The inaugural year of this event was 2014 for the the Clearwater, Florida based periodontal practice. Many others in the community have helped out each year since then. Dr. Britten stated, “Having local dentists involved enables us to provide more comprehensive care to our veterans. Being a periodontist, my specialty is really the surrounding structures of the teeth; roots, gum and bone. My job is to help with the foundation. Having restorative specialists involved helps us to treat the whole mouth and really deliver comprehensive care to these veterans.”

Britten Periodontics and Implant Dentistry is currently doing initial exams on veterans to get them scheduled for treatment. “If you know of any veteran in serious need of dental care, please get in touch with their office right away, as these spaces are filling up quickly,” says Ellen Byrd, a dental hygienist in the practice who helps plan the event each year.

Britten Periodontics & Implant Dentistry is a periodontal practice offering patients personalized dental care in implant dentistry in Clearwater, Florida. Dr. Todd Britten offers sedation dentistry. For more information, visit https://www.brittenperio.com

When a patient has lost too many back teeth and not replaced them, excess pressure and trauma from increased forces of a person’s bite are placed on their front teeth. These forces are meant to be distributed on the stronger, wider and larger back teeth and can cause the forward shifting, or splaying of front teeth. This can cause periodontal, orthodontic and sometimes even restorative issues for these teeth.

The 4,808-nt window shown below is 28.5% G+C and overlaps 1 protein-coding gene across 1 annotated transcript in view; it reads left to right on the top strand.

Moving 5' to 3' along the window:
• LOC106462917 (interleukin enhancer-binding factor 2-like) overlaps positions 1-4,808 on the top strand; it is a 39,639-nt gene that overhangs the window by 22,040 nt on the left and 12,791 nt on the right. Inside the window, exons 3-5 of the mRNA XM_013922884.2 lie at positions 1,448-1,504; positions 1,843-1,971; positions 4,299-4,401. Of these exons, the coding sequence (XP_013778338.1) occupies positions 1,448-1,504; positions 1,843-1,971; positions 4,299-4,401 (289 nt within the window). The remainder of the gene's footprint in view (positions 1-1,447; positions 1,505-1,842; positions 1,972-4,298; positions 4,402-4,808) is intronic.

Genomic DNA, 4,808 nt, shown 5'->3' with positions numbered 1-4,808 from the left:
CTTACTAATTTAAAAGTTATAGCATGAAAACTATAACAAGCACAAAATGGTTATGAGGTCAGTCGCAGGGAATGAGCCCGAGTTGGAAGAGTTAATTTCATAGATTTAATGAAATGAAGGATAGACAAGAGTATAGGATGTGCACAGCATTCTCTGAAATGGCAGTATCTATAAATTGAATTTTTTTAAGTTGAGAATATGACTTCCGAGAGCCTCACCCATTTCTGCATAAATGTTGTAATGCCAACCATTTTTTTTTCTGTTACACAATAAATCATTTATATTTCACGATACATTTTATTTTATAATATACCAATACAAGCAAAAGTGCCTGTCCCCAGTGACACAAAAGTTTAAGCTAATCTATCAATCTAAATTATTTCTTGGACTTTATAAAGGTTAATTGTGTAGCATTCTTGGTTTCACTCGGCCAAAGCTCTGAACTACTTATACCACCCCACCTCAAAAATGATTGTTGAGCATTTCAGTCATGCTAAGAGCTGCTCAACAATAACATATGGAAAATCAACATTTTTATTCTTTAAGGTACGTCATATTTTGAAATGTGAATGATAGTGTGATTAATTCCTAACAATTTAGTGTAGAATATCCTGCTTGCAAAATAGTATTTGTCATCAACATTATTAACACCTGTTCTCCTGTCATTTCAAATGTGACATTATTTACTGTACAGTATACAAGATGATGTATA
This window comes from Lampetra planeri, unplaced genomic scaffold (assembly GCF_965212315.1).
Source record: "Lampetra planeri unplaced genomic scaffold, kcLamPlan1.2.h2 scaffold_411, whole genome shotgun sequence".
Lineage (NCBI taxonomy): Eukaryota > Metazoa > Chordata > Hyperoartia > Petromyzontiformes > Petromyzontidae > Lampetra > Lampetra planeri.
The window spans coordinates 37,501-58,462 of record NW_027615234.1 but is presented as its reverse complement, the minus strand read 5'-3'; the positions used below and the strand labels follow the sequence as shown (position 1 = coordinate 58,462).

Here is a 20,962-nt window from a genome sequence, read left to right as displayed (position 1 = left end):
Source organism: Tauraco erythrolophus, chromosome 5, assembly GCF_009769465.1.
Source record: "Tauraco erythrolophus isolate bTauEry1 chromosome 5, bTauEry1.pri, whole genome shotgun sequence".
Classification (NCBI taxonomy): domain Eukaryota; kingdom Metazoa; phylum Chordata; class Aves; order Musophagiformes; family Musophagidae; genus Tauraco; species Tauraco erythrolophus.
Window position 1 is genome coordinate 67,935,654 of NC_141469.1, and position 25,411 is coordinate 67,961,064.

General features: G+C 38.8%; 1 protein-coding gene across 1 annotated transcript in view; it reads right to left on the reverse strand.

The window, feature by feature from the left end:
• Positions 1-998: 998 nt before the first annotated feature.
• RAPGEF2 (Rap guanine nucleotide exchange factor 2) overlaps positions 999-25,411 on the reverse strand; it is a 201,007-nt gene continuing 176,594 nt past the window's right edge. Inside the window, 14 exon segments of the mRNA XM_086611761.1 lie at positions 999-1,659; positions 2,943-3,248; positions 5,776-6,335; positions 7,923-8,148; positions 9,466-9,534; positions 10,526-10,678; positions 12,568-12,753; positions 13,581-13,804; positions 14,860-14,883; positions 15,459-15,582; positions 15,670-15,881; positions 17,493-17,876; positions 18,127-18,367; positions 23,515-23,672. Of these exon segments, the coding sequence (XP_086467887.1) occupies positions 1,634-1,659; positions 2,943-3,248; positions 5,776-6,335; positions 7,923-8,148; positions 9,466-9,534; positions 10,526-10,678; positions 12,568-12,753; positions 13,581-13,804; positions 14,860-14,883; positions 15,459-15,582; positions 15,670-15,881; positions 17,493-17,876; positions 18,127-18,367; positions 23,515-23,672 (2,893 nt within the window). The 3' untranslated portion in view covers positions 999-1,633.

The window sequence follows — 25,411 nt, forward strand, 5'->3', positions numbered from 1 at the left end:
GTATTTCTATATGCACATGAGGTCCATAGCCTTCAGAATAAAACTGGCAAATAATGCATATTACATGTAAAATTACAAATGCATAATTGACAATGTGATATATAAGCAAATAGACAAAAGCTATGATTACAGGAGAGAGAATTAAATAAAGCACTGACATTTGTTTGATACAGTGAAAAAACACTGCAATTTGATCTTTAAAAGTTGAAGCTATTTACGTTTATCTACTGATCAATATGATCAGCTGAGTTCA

For any questions about your periodontal issues or regarding replacing missing teeth, contact us:

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Many patients with oral cancer have had their mouths reconstructed, palates removed, portions of their tongue removed or even teeth removed.  Your dental professionals can help regularly screen for oral cancer during your visits.

While smoking and smokeless tobacco use is certainly a major risk factor for Oral Cancer, there are other lifestyle, genetic and even viral causes that contribute this often disfiguring and sometimes deadly disease.

Your dentist, dental specialist and dental hygienist are your first line of defense for early detection of Oral Cancer. Dr. Britten routinely performs systematic examination of all the soft tissues of the mouth, including the tongue, floor of the mouth, as well thorough examination of the borders of the tongue, and the lymph nodes surrounding the oral cavity and in the neck.

The key is early detection.

If you are able to identify and obtain timely treatment, your chance of death from oral cancer will be greatly reduced.

As part of your routine dental exam, the dentist will conduct an oral cancer screening exam. When he or she does this, they will feel for any irregular lumps or tissue changes in your neck and head. When examining your mouth, your dentist will check for any discolored tissue, sores, or the symptoms listed below:

The most common symptoms are:

  • Lumps, rough spots, eroded areas, or swellings in any part of the mouth
  • Development of white and/or red splotches in the mouth
  • Persistent sores around the mouth area that bleed easily and do not heal within a couple of weeks
  • Unexpected bleeding or numbness
  • Pain in the throat–a feeling that something may be stuck back there
  • Difficulty eating and swallowing